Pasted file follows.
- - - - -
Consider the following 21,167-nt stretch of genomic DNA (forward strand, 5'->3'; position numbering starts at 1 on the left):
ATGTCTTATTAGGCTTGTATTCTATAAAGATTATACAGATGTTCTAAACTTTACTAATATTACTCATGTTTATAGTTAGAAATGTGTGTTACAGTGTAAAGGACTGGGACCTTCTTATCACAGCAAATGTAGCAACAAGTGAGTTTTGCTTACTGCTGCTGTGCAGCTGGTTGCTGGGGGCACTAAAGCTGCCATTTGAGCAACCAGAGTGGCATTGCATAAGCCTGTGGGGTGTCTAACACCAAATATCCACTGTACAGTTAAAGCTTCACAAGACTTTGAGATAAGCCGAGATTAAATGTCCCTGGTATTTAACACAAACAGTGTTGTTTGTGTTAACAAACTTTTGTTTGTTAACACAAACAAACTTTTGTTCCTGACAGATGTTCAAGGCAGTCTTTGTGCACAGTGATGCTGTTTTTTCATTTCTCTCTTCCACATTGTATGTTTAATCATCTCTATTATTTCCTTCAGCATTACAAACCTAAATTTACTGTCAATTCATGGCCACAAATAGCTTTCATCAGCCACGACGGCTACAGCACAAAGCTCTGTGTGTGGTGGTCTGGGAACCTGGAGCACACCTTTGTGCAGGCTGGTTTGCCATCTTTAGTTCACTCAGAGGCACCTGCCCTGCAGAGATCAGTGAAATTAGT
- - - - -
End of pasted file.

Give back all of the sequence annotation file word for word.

Consider the following 21,167-nt stretch of genomic DNA (forward strand, 5'->3'; position numbering starts at 1 on the left):
ATGTCTTATTAGGCTTGTATTCTATAAAGATTATACAGATGTTCTAAACTTTACTAATATTACTCATGTTTATAGTTAGAAATGTGTGTTACAGTGTAAAGGACTGGGACCTTCTTATCACAGCAAATGTAGCAACAAGTGAGTTTTGCTTACTGCTGCTGTGCAGCTGGTTGCTGGGGGCACTAAAGCTGCCATTTGAGCAACCAGAGTGGCATTGCATAAGCCTGTGGGGTGTCTAACACCAAATATCCACTGTACAGTTAAAGCTTCACAAGACTTTGAGATAAGCCGAGATTAAATGTCCCTGGTATTTAACACAAACAGTGTTGTTTGTGTTAACAAACTTTTGTTTGTTAACACAAACAAACTTTTGTTCCTGACAGATGTTCAAGGCAGTCTTTGTGCACAGTGATGCTGTTTTTTCATTTCTCTCTTCCACATTGTATGTTTAATCATCTCTATTATTTCCTTCAGCATTACAAACCTAAATTTACTGTCAATTCATGGCCACAAATAGCTTTCATCAGCCACGACGGCTACAGCACAAAGCTCTGTGTGTGGTGGTCTGGGAACCTGGAGCACACCTTTGTGCAGGCTGGTTTGCCATCTTTAGTTCACTCAGAGGCACCTGCCCTGCAGAGATCAGTGAAATTAGT